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23 September 2022

Alexander the Great: The Making of a Myth

Readers may have noticed the new placards and billboards at the British Library announcing Alexander the Great: The Making of a Myth which opens exactly four weeks today. Son of Philip II of Macedon and his wife Olympias, the historical Alexander was born in Pella, capital of Macedon in July 356 BC. By July 330 BC he had defeated the Persian army, becoming, at the age of twenty-five, ruler of Asia Minor, pharaoh of Egypt and successor to Darius III, the ‘Great King’ of Persia. During the next seven years, Alexander created an empire that stretched from Greece in the west to beyond the Indus river in the east – before his early death in Babylon aged thirty-two.

Alexander billboard

This exhibition, however, is not about history, but the first of its kind to explore 2,000 years of  storytelling and mythmaking. With objects from 25 countries in 21 languages, it shows how one figure could serve so many purposes, creating shared narratives of universal appeal. The Alexander Romance, composed originally in Greek in the third century AD, was at the heart of this storytelling. But legends also found their way into epic poetry and drama, and more recently into novels, comics, films and video games. You will see examples of all of these in the exhibition.

Out of approximately 140 objects, some eighty-six are from the British Library's collections. To give a taste of what’s in store, I have chosen to highlight a few of the thirty-eight exhibits from our own Asian and African collections.

A Christian Alexander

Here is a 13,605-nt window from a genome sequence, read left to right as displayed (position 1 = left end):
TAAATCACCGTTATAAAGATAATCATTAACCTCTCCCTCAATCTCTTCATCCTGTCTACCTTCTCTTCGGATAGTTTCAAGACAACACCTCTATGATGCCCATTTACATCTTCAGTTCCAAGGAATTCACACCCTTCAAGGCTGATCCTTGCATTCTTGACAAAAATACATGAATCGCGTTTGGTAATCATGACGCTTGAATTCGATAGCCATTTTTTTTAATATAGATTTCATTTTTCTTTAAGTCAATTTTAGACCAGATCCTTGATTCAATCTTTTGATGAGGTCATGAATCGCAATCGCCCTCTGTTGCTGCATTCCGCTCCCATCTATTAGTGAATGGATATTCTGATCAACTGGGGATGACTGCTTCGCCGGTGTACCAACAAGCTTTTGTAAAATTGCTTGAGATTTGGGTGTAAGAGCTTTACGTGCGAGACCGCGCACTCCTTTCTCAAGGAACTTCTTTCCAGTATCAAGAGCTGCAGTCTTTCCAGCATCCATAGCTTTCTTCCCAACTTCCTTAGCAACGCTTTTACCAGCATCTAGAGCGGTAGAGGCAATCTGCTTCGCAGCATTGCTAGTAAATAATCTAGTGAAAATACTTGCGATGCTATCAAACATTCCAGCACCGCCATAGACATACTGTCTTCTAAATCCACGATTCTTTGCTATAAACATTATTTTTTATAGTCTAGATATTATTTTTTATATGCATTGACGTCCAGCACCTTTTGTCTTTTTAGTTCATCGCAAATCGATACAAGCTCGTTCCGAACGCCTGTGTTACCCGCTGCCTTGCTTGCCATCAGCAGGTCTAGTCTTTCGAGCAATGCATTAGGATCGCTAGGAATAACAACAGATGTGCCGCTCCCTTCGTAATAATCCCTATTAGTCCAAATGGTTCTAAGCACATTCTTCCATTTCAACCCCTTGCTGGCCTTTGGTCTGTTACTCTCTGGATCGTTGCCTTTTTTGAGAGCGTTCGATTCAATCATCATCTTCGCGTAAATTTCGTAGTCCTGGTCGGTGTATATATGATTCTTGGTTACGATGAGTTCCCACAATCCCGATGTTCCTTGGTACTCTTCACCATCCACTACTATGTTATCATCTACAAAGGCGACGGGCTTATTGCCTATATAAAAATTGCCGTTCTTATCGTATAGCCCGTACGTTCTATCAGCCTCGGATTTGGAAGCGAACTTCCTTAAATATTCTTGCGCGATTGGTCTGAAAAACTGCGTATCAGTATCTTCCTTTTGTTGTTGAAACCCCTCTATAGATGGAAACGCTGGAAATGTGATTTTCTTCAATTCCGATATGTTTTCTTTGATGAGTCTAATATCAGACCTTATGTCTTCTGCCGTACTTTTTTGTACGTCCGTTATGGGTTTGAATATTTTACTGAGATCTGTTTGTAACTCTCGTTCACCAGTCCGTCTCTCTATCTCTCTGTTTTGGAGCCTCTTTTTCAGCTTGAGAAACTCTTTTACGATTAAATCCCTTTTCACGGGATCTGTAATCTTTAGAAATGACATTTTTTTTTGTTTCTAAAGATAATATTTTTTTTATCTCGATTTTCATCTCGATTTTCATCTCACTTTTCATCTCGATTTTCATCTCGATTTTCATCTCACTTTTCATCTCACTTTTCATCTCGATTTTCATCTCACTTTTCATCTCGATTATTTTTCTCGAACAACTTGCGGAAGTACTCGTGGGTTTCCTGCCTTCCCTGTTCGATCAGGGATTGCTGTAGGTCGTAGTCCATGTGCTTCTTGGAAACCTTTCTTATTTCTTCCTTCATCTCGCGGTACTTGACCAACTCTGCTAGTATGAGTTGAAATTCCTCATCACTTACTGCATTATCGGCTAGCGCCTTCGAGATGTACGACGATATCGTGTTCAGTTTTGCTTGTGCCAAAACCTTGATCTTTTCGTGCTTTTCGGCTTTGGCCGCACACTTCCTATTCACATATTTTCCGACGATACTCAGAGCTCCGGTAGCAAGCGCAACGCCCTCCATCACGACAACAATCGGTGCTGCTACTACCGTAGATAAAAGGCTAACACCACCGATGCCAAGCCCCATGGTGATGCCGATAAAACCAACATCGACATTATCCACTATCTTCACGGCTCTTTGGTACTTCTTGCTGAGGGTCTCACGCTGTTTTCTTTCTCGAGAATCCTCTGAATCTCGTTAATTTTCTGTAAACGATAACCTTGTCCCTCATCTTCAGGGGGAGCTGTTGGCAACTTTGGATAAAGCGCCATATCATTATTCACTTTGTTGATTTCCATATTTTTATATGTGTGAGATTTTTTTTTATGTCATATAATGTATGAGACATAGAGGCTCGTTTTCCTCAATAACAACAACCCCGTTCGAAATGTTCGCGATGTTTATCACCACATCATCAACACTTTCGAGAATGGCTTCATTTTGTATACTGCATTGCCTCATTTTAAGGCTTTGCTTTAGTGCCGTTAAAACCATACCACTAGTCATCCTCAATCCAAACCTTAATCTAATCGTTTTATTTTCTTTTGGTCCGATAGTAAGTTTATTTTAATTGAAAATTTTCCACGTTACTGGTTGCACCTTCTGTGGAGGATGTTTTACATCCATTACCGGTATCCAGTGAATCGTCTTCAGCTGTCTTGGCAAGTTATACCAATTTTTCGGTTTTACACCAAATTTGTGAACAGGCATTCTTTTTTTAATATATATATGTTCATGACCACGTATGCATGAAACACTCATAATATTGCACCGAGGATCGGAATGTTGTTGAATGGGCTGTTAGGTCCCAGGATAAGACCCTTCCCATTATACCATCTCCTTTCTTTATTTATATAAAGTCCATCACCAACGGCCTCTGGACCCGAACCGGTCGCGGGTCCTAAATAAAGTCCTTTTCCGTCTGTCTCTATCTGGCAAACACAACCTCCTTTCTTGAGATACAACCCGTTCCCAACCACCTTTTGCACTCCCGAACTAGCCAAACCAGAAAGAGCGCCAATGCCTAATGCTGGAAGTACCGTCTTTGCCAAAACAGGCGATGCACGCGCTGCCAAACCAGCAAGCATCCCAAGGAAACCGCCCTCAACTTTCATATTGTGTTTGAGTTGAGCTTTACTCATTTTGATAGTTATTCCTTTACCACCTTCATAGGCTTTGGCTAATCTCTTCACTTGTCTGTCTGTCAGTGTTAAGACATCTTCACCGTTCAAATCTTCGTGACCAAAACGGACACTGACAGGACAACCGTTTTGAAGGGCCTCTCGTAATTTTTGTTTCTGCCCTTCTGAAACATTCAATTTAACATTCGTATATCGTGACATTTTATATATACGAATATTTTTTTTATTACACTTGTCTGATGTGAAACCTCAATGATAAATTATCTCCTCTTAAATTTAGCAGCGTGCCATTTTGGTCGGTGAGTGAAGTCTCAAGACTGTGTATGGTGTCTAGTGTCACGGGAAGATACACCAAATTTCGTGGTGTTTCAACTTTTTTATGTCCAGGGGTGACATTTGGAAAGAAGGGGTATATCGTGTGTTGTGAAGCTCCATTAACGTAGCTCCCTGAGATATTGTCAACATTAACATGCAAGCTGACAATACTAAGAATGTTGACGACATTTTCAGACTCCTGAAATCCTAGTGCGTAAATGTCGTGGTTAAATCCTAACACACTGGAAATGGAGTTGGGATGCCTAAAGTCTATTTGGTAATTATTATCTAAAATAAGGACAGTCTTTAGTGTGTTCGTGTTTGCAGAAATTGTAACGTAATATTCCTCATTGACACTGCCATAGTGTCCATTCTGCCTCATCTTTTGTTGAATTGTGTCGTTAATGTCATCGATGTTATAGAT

A Christian Alexander described as ‘enemy of devils’ heads this amulet scroll in the Ethiopian Ge‘ez language. Ethiopia, 18th century? (British Library Or.12859)
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The exhibition is arranged in six sections based around Alexander’s legendary life. After an introduction,  A Conqueror in the Making explores the different versions of Alexander’s origins, his education by the philosopher Aristotle and Bucephalus, his faithful warhorse.

Nahid is presented to Dara
Nahid, daughter of Philip of Macedon, is here married to the Persian emperor as part of a diplomatic alliance. Rejected on account of her bad breath, she was sent home, unknowingly pregnant, to Greece where she gave birth to a son, Alexander. This version of Alexander’s origins saw him, in Persian eyes, as the legitimate heir and successor to the throne. From the Darabnamah (Story of Darab), by Abu Tahir Muhammad Tarsusi, Mughal India, 1580–85 (British Library Or.4615, f. 129r)
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Aristotle instructs a pupil
Aristotle instructs a pupil in the Kitab na‘t al-hayawan (On the Characteristics of Animals). Baghdad?, about 1225 (British Library Or.2784, f. 96r)